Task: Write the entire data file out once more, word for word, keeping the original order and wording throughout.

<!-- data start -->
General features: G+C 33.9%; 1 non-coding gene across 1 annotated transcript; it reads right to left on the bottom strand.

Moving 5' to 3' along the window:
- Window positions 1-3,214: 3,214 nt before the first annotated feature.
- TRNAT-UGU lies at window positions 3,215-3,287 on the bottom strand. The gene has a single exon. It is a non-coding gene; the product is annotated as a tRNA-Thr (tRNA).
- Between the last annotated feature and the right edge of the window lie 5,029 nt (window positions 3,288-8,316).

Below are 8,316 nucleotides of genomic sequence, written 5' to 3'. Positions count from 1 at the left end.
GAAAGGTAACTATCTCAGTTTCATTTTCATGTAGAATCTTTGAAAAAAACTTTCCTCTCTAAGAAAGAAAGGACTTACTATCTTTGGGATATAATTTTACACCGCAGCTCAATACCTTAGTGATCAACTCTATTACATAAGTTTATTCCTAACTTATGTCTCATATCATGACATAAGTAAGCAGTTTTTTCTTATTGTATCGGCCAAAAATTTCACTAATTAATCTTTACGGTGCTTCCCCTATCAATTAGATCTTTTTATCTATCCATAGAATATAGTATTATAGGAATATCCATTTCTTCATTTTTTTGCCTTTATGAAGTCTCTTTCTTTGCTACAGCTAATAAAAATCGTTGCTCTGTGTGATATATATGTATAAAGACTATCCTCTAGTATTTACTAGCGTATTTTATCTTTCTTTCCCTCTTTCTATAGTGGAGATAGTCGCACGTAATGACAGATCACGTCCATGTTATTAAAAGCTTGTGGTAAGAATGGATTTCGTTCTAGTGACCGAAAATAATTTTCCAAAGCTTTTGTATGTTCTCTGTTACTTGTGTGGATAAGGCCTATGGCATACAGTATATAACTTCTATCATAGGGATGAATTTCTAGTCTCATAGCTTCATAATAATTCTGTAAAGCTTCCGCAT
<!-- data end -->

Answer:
General features: G+C 33.9%; 1 non-coding gene across 1 annotated transcript; it reads right to left on the bottom strand.

Moving 5' to 3' along the window:
- Window positions 1-3,214: 3,214 nt before the first annotated feature.
- TRNAT-UGU lies at window positions 3,215-3,287 on the bottom strand. The gene has a single exon. It is a non-coding gene; the product is annotated as a tRNA-Thr (tRNA).
- Between the last annotated feature and the right edge of the window lie 5,029 nt (window positions 3,288-8,316).

Below are 8,316 nucleotides of genomic sequence, written 5' to 3'. Positions count from 1 at the left end.
GAAAGGTAACTATCTCAGTTTCATTTTCATGTAGAATCTTTGAAAAAAACTTTCCTCTCTAAGAAAGAAAGGACTTACTATCTTTGGGATATAATTTTACACCGCAGCTCAATACCTTAGTGATCAACTCTATTACATAAGTTTATTCCTAACTTATGTCTCATATCATGACATAAGTAAGCAGTTTTTTCTTATTGTATCGGCCAAAAATTTCACTAATTAATCTTTACGGTGCTTCCCCTATCAATTAGATCTTTTTATCTATCCATAGAATATAGTATTATAGGAATATCCATTTCTTCATTTTTTTGCCTTTATGAAGTCTCTTTCTTTGCTACAGCTAATAAAAATCGTTGCTCTGTGTGATATATATGTATAAAGACTATCCTCTAGTATTTACTAGCGTATTTTATCTTTCTTTCCCTCTTTCTATAGTGGAGATAGTCGCACGTAATGACAGATCACGTCCATGTTATTAAAAGCTTGTGGTAAGAATGGATTTCGTTCTAGTGACCGAAAATAATTTTCCAAAGCTTTTGTATGTTCTCTGTTACTTGTGTGGATAAGGCCTATGGCATACAGTATATAACTTCTATCATAGGGATGAATTTCTAGTCTCATAGCTTCATAATAATTCTGTAAAGCTTCCGCAT